Priti Patel, another former cabinet minister, also continued to oppose the deal. The deal would “deny the British people and our Parliament the sovereign right to choose our future and be in control of our destiny,” she told the House of Commons on Friday.

Differences to the fore

While the ERG and the Democratic Unionist Party of Northern Ireland had often been lumped together as opponents of the deal on the basis of the backstop — the differences between them became very apparent in the last few days, as the assurances that swayed the likes of Rees-Mogg and Johnson had little impact on them.

This is because they fear that entering the backstop (customs union arrangements the UK would enter into if talks on future relations broke down) could risk the unity of the United Kingdom, by potentially keeping Northern Ireland aligned with the Republic of Ireland (and hence the EU) while Great Britain (i.e. England, Scotland and Wales) went a different course.

So strong is that sentiment that they’ve indicated they’d be willing to keep the UK in the EU if necessary to avoid that happening. “‘I would stay in the European Union and remain rather than risk Northern Ireland’s position. That’s how strongly I feel about the union,’ Nigel Dodds, MP and the DUP’s Deputy Leader, told the BBC’s Newsnight programme earlier this week, ahead of the vote.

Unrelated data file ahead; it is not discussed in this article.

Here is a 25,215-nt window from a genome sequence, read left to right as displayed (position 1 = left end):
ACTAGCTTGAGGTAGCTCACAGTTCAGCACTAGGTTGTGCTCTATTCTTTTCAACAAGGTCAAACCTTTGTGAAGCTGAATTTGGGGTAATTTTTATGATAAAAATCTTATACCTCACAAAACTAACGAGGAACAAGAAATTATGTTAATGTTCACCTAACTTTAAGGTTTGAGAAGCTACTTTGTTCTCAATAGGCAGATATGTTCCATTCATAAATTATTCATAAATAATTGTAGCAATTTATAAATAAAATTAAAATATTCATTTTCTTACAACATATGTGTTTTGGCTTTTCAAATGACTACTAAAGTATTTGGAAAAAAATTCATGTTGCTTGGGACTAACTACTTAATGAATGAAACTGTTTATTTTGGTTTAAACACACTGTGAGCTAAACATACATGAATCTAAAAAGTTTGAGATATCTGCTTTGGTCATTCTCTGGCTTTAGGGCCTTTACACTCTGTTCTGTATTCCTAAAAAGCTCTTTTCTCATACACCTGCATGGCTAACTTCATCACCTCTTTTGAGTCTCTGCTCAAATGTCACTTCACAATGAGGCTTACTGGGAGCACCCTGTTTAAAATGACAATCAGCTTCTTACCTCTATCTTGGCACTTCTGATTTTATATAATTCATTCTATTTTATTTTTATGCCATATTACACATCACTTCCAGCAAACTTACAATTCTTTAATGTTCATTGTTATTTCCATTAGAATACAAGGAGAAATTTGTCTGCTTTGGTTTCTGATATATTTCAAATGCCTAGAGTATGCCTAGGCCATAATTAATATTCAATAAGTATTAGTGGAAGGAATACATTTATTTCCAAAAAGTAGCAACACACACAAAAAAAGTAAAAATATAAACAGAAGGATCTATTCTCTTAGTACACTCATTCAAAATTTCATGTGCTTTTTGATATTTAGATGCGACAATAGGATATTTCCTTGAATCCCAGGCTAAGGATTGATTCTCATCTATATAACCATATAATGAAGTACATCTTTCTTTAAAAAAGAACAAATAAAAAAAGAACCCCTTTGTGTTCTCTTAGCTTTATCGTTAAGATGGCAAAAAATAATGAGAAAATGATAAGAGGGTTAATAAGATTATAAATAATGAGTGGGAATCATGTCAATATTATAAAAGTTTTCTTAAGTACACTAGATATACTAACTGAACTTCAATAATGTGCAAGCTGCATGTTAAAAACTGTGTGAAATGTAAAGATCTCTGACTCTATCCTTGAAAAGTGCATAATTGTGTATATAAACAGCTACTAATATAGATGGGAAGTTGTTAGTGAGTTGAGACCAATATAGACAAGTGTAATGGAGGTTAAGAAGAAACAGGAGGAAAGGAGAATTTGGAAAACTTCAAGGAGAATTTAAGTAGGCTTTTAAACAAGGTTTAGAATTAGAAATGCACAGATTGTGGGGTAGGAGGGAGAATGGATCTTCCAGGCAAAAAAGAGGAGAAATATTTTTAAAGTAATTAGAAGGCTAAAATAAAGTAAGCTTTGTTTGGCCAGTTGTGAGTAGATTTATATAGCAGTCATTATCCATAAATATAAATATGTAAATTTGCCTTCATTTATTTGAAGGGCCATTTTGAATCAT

The Labour Party has throughout opposed the withdrawal agreement as a bad deal for Britain. It is particularly scathing about the political declaration on future relations that accompanies the text of the withdrawal treaty because of its limited nature and its failure to offer adequate protections on workers’ rights and the environment.

Labour’s stand

They would also prefer that the UK was in a customs union with the EU, and closely aligned with the single market. While some of its MPs — particularly those in leave-voting constituencies — have been going against the party line, and voting with May, her decision to step down early is unlikely to persuade any of those who would be wavering to change their mind.